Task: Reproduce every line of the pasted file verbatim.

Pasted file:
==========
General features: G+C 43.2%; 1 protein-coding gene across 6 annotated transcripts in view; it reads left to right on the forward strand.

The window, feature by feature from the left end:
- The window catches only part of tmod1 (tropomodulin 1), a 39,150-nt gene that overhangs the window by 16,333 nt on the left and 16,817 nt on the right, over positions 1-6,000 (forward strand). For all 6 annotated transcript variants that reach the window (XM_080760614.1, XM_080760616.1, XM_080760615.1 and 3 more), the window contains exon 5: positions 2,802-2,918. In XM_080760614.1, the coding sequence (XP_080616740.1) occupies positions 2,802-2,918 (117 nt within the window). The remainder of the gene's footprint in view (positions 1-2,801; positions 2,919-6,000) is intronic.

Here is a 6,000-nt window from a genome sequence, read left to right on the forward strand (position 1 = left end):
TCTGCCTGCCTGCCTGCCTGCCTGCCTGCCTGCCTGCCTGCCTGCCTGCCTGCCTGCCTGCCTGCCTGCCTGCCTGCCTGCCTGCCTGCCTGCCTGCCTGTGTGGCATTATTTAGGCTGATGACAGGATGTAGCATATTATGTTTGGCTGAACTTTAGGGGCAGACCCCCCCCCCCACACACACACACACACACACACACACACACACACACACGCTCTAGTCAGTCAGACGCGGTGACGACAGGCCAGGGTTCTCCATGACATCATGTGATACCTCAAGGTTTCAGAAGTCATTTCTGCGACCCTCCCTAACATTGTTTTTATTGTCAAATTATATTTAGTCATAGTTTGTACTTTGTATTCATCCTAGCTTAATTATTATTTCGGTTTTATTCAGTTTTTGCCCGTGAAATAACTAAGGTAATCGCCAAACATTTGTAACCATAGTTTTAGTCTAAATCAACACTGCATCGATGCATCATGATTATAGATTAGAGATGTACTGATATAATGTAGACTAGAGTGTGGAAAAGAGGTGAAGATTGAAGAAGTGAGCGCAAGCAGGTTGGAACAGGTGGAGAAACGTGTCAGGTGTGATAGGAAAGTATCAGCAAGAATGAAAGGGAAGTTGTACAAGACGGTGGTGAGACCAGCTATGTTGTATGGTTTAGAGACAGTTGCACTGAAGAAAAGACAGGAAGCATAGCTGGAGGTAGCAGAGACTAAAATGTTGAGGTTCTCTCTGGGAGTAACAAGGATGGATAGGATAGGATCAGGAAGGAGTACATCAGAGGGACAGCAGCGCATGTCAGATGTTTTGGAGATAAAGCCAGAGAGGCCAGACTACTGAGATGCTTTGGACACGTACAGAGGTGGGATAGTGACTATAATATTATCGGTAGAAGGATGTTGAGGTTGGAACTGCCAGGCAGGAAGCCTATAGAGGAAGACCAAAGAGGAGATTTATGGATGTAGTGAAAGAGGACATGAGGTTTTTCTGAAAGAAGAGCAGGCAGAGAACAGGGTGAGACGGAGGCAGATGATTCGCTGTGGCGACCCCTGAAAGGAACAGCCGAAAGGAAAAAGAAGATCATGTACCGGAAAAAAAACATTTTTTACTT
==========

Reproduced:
General features: G+C 43.2%; 1 protein-coding gene across 6 annotated transcripts in view; it reads left to right on the forward strand.

The window, feature by feature from the left end:
- The window catches only part of tmod1 (tropomodulin 1), a 39,150-nt gene that overhangs the window by 16,333 nt on the left and 16,817 nt on the right, over positions 1-6,000 (forward strand). For all 6 annotated transcript variants that reach the window (XM_080760614.1, XM_080760616.1, XM_080760615.1 and 3 more), the window contains exon 5: positions 2,802-2,918. In XM_080760614.1, the coding sequence (XP_080616740.1) occupies positions 2,802-2,918 (117 nt within the window). The remainder of the gene's footprint in view (positions 1-2,801; positions 2,919-6,000) is intronic.

Here is a 6,000-nt window from a genome sequence, read left to right on the forward strand (position 1 = left end):
TCTGCCTGCCTGCCTGCCTGCCTGCCTGCCTGCCTGCCTGCCTGCCTGCCTGCCTGCCTGCCTGCCTGCCTGCCTGCCTGCCTGCCTGCCTGCCTGCCTGTGTGGCATTATTTAGGCTGATGACAGGATGTAGCATATTATGTTTGGCTGAACTTTAGGGGCAGACCCCCCCCCCCACACACACACACACACACACACACACACACACACACACGCTCTAGTCAGTCAGACGCGGTGACGACAGGCCAGGGTTCTCCATGACATCATGTGATACCTCAAGGTTTCAGAAGTCATTTCTGCGACCCTCCCTAACATTGTTTTTATTGTCAAATTATATTTAGTCATAGTTTGTACTTTGTATTCATCCTAGCTTAATTATTATTTCGGTTTTATTCAGTTTTTGCCCGTGAAATAACTAAGGTAATCGCCAAACATTTGTAACCATAGTTTTAGTCTAAATCAACACTGCATCGATGCATCATGATTATAGATTAGAGATGTACTGATATAATGTAGACTAGAGTGTGGAAAAGAGGTGAAGATTGAAGAAGTGAGCGCAAGCAGGTTGGAACAGGTGGAGAAACGTGTCAGGTGTGATAGGAAAGTATCAGCAAGAATGAAAGGGAAGTTGTACAAGACGGTGGTGAGACCAGCTATGTTGTATGGTTTAGAGACAGTTGCACTGAAGAAAAGACAGGAAGCATAGCTGGAGGTAGCAGAGACTAAAATGTTGAGGTTCTCTCTGGGAGTAACAAGGATGGATAGGATAGGATCAGGAAGGAGTACATCAGAGGGACAGCAGCGCATGTCAGATGTTTTGGAGATAAAGCCAGAGAGGCCAGACTACTGAGATGCTTTGGACACGTACAGAGGTGGGATAGTGACTATAATATTATCGGTAGAAGGATGTTGAGGTTGGAACTGCCAGGCAGGAAGCCTATAGAGGAAGACCAAAGAGGAGATTTATGGATGTAGTGAAAGAGGACATGAGGTTTTTCTGAAAGAAGAGCAGGCAGAGAACAGGGTGAGACGGAGGCAGATGATTCGCTGTGGCGACCCCTGAAAGGAACAGCCGAAAGGAAAAAGAAGATCATGTACCGGAAAAAAAACATTTTTTACTT